I. WaWorkerHost is the standard host process for normal worker roles. This host process will host all of the role’s DLLs and entry point code such as OnStart and Run.
J. WaWebHost is the standard host process for web roles when they are configured to use the SDK 1.2 compatible Hostable Web Core (HWC). Roles can enable the HWC mode by removing the <Sites> element from the service definition (.csdef). In this mode all of the service’s code and DLLs run from the WaWebHost process. IIS (w3wp) is not used and there are no AppPools configured in IIS Manager because IIS is hosted inside of WaWebHost.exe.
K. WaIISHost is the host process for role entry point code for web roles using Full IIS. This process will load the first DLL found which implements the RoleEntryPoint class (this DLL is defined in E:\__entrypoint.txt) and execute the code from this class (OnStart, Run, OnStop). Any RoleEnvironment events (ie. StatusCheck, Changed, etc) created in the RoleEntryPoint class will be raised in this process.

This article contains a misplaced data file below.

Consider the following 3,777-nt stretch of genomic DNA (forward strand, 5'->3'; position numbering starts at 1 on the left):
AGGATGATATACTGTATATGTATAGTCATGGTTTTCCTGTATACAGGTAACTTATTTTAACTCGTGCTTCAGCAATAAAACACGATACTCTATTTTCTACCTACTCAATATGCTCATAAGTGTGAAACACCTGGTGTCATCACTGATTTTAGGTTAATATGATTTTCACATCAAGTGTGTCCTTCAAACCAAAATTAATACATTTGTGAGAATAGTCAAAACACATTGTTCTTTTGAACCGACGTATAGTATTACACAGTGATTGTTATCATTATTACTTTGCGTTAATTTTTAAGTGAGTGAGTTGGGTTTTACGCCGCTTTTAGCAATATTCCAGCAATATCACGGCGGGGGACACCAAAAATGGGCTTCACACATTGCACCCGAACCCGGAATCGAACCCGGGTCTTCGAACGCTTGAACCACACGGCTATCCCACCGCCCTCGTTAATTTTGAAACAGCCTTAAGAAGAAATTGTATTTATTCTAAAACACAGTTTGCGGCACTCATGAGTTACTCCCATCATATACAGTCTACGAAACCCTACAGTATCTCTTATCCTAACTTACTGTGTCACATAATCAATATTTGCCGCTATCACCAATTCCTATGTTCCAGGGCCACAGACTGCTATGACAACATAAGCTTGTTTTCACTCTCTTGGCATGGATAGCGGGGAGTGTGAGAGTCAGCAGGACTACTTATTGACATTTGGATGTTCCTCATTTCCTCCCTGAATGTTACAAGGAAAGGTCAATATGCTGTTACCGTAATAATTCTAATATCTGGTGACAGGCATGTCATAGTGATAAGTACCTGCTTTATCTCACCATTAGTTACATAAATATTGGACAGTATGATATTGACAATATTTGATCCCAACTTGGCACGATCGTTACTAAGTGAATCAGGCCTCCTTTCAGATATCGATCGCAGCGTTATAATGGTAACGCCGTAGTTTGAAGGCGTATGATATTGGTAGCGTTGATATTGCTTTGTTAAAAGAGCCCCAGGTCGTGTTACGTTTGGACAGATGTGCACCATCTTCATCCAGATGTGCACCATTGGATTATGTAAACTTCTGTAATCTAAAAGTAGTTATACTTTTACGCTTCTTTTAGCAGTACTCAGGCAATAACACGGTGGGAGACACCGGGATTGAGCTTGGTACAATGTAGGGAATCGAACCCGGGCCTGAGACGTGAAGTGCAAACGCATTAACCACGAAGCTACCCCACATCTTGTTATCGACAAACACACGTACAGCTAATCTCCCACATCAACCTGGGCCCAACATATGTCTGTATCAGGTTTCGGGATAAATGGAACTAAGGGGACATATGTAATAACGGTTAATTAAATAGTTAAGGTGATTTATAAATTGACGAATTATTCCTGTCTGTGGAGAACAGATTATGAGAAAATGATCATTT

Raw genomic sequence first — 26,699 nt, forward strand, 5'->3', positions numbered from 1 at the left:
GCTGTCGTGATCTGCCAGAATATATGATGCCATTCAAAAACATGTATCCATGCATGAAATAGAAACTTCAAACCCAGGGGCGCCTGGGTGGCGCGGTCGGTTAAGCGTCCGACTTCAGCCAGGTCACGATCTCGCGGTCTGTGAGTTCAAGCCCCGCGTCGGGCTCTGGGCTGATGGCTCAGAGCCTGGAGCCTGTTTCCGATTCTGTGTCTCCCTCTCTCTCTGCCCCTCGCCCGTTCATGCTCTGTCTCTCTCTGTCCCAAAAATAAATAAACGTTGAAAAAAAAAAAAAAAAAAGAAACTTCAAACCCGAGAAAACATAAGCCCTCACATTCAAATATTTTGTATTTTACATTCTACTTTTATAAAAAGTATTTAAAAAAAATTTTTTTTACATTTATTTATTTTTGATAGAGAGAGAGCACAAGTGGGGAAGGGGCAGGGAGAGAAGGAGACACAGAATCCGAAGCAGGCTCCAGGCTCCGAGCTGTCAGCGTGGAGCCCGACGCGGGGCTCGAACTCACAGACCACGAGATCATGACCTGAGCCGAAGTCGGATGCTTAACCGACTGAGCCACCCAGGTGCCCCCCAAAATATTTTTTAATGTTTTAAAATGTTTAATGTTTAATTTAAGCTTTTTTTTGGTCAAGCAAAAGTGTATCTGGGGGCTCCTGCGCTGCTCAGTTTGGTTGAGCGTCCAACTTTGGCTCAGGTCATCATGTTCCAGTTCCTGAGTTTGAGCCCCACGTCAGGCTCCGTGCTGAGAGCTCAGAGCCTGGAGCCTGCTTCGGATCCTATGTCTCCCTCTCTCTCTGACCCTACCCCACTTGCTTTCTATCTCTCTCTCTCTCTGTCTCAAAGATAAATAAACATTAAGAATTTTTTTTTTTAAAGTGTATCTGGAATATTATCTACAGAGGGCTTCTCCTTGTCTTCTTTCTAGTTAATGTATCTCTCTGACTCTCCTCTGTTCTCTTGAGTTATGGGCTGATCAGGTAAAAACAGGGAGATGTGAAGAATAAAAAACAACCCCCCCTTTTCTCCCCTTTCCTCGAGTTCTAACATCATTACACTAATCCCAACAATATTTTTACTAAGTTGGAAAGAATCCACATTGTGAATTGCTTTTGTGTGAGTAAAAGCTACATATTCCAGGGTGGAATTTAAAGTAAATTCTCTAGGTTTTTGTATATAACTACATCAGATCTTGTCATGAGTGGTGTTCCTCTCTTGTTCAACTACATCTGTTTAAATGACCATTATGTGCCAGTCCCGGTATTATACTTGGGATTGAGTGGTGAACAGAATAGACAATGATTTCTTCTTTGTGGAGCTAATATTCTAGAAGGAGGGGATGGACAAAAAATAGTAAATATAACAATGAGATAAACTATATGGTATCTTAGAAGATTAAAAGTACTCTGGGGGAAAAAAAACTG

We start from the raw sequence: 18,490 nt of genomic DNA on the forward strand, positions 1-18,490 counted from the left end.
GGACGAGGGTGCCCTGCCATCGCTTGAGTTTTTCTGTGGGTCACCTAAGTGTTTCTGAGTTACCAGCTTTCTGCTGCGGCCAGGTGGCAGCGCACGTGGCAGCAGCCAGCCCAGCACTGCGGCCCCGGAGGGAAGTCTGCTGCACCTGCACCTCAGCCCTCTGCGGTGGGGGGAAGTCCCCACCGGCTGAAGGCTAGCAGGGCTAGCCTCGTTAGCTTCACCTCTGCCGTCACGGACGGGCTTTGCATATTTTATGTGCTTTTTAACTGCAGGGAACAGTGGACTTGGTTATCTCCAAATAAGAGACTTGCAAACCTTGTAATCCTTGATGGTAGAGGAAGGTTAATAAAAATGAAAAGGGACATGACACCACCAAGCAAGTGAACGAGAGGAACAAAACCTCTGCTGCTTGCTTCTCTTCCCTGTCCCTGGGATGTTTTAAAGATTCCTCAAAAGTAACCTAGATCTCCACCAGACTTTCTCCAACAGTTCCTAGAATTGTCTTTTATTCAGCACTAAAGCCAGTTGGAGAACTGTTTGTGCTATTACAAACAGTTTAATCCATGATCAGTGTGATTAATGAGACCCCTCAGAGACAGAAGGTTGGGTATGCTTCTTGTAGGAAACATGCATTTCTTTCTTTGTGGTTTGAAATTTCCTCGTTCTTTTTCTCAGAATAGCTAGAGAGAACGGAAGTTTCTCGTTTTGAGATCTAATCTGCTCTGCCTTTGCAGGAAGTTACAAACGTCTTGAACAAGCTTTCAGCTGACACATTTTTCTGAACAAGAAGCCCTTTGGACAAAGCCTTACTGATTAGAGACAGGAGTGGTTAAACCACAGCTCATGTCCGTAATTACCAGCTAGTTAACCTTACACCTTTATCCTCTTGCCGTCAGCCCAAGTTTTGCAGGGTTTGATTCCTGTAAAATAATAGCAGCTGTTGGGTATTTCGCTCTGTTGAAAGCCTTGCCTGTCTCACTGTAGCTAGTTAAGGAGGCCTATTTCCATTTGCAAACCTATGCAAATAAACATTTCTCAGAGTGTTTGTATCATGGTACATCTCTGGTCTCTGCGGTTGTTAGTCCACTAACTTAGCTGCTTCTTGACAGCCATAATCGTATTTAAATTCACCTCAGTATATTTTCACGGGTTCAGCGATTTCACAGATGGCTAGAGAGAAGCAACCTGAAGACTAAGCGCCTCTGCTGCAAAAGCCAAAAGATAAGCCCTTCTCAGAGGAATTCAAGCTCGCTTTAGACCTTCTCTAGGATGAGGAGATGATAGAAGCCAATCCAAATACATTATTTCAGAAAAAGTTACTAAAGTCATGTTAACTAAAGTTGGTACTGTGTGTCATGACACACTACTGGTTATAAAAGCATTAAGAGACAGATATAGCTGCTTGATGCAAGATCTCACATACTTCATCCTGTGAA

L. W3WP is the standard IIS worker process which will be used when the role is configured to use Full IIS. This will run the AppPool configured from IISConfigurator. Any RoleEnvironment events (ie. StatusCheck, Changed, etc) created here will be raised in this process. Note that RoleEnvironment events will fire in both locations (WaIISHost and w3wp.exe) if you subscribe to events from both processes.